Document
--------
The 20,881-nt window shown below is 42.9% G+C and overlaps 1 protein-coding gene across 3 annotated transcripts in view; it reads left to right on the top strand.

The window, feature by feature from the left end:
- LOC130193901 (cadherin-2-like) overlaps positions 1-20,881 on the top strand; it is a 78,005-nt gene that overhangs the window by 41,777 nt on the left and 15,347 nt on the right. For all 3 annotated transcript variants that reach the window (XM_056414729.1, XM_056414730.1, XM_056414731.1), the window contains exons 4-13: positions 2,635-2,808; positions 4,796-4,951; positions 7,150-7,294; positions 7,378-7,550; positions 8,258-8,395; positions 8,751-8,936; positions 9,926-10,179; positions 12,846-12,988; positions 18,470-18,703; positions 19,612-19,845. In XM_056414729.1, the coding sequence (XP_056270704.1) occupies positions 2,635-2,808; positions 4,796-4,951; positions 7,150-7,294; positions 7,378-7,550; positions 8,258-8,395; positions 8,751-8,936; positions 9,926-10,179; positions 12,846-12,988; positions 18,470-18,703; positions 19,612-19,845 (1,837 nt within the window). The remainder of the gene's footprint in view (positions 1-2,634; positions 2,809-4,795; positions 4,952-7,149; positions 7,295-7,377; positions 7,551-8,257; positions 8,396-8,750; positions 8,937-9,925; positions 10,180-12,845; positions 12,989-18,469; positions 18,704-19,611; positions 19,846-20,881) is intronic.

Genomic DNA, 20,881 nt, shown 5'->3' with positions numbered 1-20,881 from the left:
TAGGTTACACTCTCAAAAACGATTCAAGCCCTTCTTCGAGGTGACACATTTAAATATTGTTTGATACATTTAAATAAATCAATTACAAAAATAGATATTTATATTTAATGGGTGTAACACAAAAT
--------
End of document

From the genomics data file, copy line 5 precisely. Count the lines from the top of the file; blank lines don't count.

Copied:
TAGGTTACACTCTCAAAAACGATTCAAGCCCTTCTTCGAGGTGACACATTTAAATATTGTTTGATACATTTAAATAAATCAATTACAAAAATAGATATTTATATTTAATGGGTGTAACACAAAAT